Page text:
Nor was there anything “extralegal” about the CIA interrogations. Jack Goldsmith, a well-regarded former Justice Department lawyer with firsthand knowledge, has written that, if anything, the whole U.S. approach to dealing with terrorists was lawyered down to a gnat’s eyelash. If an author really wanted to learn whether the CIA program was necessary and effective, he would have spoken to George Tenet and Gen. Michael Hayden, the two former CIA directors with personal knowledge; Mr. Bergen seems not to have interviewed either man.
As to Guantanamo itself, Mr. Bergen suggests that it is populated largely by hapless victims of circumstance, many of whom were radicalized by mistreatment—a suggestion that relies on such sources as the lawyer for one of the detainees and the International Committee of the Red Cross, which in turn relied on interviews with the detainees. Disregarded in all of this is not only common-sense skepticism about such sources but also such basic materials as the al Qaeda training manual seized in a 2000 raid in Manchester, England, which instructs would-be terrorists to claim, if captured, that they were tortured.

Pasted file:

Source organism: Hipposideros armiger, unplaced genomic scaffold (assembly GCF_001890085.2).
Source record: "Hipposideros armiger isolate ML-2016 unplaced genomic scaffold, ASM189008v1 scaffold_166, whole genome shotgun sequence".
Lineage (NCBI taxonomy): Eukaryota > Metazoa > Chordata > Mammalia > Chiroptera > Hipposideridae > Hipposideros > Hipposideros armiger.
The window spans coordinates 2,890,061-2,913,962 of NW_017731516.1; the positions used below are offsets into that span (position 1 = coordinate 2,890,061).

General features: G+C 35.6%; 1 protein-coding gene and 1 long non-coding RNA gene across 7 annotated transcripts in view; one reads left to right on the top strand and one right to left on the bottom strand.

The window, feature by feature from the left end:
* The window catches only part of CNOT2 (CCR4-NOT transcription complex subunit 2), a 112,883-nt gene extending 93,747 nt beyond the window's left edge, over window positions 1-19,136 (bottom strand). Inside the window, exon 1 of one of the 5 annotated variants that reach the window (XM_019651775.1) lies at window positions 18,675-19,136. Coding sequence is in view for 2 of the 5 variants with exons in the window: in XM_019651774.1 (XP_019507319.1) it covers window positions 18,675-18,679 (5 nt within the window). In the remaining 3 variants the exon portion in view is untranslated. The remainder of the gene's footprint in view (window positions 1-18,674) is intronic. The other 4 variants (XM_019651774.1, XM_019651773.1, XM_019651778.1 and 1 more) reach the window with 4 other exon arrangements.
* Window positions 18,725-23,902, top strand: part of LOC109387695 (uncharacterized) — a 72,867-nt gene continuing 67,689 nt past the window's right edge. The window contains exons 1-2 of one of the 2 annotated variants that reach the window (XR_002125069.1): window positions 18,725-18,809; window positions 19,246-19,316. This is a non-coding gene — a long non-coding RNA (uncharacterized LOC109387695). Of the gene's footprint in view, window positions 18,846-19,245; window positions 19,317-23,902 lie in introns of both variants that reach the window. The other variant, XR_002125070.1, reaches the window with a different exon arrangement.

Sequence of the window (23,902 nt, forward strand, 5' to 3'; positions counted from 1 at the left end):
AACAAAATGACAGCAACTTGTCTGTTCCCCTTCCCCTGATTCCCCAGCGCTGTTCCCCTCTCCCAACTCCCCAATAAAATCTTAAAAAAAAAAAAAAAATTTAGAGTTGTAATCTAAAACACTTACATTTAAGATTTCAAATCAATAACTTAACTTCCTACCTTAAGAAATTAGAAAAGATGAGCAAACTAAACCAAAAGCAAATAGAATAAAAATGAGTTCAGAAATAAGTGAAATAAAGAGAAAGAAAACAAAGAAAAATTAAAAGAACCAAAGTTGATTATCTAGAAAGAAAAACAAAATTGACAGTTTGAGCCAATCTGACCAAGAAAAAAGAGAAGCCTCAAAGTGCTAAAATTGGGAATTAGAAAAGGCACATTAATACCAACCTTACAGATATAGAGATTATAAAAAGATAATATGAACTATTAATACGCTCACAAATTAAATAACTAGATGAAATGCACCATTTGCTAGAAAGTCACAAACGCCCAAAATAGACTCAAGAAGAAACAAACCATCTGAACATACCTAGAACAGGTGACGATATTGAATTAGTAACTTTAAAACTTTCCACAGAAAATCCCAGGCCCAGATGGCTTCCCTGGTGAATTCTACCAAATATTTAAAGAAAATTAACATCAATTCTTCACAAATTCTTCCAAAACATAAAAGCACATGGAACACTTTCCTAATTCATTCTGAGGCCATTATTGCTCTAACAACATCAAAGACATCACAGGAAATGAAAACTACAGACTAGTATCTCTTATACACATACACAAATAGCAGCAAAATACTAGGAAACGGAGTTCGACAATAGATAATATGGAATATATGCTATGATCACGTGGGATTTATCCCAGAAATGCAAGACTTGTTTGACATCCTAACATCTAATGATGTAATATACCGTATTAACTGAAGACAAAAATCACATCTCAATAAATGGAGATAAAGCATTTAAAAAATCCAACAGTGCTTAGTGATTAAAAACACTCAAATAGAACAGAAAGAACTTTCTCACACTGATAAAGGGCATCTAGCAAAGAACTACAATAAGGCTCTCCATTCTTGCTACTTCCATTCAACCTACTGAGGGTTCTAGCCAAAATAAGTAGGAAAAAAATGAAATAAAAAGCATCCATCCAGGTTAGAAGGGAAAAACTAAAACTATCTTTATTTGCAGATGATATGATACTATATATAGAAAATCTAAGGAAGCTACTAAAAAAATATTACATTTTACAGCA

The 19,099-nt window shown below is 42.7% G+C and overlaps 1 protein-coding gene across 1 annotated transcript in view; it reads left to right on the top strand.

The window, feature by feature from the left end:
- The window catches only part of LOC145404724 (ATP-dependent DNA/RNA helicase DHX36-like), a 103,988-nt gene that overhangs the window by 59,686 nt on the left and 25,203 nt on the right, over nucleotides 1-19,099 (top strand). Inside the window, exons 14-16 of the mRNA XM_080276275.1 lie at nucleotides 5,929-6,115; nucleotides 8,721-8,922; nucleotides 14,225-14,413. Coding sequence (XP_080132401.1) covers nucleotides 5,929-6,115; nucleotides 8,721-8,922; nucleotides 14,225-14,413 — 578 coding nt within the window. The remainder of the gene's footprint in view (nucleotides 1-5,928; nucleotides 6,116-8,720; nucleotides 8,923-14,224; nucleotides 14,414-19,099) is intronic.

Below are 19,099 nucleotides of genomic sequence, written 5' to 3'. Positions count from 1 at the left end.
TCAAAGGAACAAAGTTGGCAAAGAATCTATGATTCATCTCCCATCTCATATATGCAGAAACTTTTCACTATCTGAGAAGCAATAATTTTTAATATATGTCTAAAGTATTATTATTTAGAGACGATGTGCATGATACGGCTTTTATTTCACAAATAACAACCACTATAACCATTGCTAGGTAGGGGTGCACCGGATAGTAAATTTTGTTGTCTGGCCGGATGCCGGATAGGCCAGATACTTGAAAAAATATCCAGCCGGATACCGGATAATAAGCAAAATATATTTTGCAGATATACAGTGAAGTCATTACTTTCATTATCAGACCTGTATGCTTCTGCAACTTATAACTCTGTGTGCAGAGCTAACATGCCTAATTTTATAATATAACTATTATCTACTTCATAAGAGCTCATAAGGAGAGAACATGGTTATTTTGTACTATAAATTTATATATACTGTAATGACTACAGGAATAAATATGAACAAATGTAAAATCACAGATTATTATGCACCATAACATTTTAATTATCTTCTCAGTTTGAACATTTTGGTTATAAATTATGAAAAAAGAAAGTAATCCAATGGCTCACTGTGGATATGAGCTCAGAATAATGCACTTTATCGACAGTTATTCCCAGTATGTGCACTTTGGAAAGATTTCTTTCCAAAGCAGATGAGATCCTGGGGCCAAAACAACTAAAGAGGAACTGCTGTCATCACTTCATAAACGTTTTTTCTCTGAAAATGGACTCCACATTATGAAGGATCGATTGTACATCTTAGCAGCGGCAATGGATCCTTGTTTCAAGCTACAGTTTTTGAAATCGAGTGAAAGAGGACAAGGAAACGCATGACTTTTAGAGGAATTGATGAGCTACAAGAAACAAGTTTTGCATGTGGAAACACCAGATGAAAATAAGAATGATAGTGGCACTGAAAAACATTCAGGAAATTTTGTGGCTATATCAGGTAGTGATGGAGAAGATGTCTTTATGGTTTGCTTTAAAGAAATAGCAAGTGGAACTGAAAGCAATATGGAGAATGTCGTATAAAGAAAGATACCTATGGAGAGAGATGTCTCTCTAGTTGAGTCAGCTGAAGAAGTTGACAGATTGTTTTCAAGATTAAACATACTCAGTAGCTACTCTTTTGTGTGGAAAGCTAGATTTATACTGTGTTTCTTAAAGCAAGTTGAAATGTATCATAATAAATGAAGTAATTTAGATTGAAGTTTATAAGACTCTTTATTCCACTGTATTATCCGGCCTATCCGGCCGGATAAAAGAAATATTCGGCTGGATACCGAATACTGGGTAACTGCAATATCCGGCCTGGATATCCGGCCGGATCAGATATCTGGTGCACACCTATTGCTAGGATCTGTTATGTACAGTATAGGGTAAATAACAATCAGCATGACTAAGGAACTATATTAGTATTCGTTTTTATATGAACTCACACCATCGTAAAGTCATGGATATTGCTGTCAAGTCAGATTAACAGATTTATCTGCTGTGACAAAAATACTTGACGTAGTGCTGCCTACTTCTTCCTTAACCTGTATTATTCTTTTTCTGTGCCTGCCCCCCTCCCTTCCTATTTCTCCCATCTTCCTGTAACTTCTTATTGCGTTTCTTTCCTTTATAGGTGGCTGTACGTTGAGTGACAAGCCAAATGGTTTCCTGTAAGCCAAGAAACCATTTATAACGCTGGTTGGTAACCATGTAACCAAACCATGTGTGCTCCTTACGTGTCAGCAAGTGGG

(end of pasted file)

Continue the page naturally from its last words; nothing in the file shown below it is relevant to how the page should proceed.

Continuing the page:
Myths about Guantanamo like those purveyed by Mr. Bergen have been exploded in numerous reports, including one in 2004 by the Navy’s inspector general, Adm. Albert T. Church III (a cousin of the late liberal icon Sen. Frank Church of Oregon), and by accounts that make it plain that there was a screening process for detainees, with less than 1% transferred to Guantanamo. The recidivism rate—of those released from the facility who were later recaptured or killed after returning to the fight—exceeds 20%. Mr. Bergen gives the game away when he reduces the figure to a reassuring 4% by excluding those whose lethal conduct is directed at non-U.S. targets. In short, Mr. Bergen asks us to take comfort in the news that it’s our allies’ end of the boat that’s sinking, not ours.